Lists provided in our snapshots are usually stock lists, which are supposed to be a base to be modified according to the meta you are currently facing and your own playstyle. The tech section provides some card replacement options which may be more effective within a particular meta. This normally does not affect a deck’s overall consistency.
The Snapshot tries to be as accurate and complete as possible. We release an initial snapshot as soon as the meta has settled after a game patch and make as many updates as possible afterwards. If a deck is not included, it will most likely be added in one of the next updates, as we try to prioritize the most popular and relevant decks. Despite that, we have to skip some decks which are unpopular or are very similar to existing ones. If you would like to be informed about our updates, feel free to check our website regularly or follow Team Aretuza or Team Nova on Twitter or Discord.
No. While it is true that part of our work is to try and create a representation of the meta that is as accurate as possible and this, of course, includes the popularity of decks, popularity has no impact on how decks are tiered. We do not keep the best lists for ourselves. We are creating meta snapshots to share our collective knowledge of this game and provide players of all levels with a more enjoyable Gwent experience.
Update: 26 September 2019
First published: 17 September 2019 (Game version: 184.108.40.206)
While Sigismund Dijkstra (‘Lined Pockets’) has been the most powerful and popular among all Syndicate leaders from the time of its inception, Cleaver (‘Wild Card’) has existed at the opposite end of the spectrum, receiving basically no competitive consideration. This all changed when Tailbot came to Challenger #5 armed with a Cleaver deck in tow. For the most part, this deck functions in many of the same ways as more traditional Dijkstra Crime decks. Cleaver’s leader ability, however, presents some unique opportunities. Often, Cleaver will simply tutor a Slander from deck, which allows us to use Graden in the same turn or generate even more damage with Ewald Borsodi. Additionally, Cleaver can fetch a second Fisstech from the deck, which allows us to use two Poisons in one turn. Both are solid uses of our leader which nullify the effectiveness of opposing Purify effects.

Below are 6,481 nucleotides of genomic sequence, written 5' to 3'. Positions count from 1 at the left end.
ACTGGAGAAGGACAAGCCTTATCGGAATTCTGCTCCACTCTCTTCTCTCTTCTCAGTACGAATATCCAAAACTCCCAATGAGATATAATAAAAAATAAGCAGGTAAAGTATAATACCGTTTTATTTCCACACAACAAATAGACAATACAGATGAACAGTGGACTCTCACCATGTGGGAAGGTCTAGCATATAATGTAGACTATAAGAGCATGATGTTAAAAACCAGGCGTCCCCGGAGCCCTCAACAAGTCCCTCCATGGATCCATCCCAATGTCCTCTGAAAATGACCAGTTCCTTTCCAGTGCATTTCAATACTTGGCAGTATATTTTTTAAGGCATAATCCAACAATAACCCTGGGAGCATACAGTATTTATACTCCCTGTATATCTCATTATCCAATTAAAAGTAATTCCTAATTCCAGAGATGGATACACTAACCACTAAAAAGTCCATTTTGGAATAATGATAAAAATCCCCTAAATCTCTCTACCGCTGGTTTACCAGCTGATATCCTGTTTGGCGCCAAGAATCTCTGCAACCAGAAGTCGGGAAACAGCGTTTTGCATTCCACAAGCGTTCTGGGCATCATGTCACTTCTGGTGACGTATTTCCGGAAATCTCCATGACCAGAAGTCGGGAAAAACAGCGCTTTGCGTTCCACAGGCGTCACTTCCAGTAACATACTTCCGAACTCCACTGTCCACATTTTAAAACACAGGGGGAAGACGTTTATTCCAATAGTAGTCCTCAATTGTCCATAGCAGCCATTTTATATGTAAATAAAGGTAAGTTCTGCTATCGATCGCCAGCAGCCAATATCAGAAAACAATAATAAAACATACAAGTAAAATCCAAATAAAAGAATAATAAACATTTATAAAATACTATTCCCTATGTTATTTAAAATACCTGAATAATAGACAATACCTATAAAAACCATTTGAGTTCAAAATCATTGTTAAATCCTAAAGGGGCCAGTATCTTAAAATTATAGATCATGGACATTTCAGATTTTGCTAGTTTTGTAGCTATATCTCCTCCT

As our first suggestion, we sacrifice one Coin spender that is sometimes inefficient in order to gain a potentially powerful card in Walter Veritas. Walter is versatile and is often a lot of value, while providing Coins or a Coin spender when needed. In return, we also add Eavesdrop to increase our consistency in drawing our remaining Coin spenders and other key cards, notably Portal.
Madame Luiza is a card with a high point ceiling, as it can save up to 6 Coins in the deck when utilized with Moreelse's Tribute. The advantage to Luiza can be problematic if we find ourselves in a position where we have too many Coins rather than too few. If this situation arises too often, we can simply replace Luiza with Walter Veritas to have more flexibility with spending our Coins.
Written by JMJWilson23.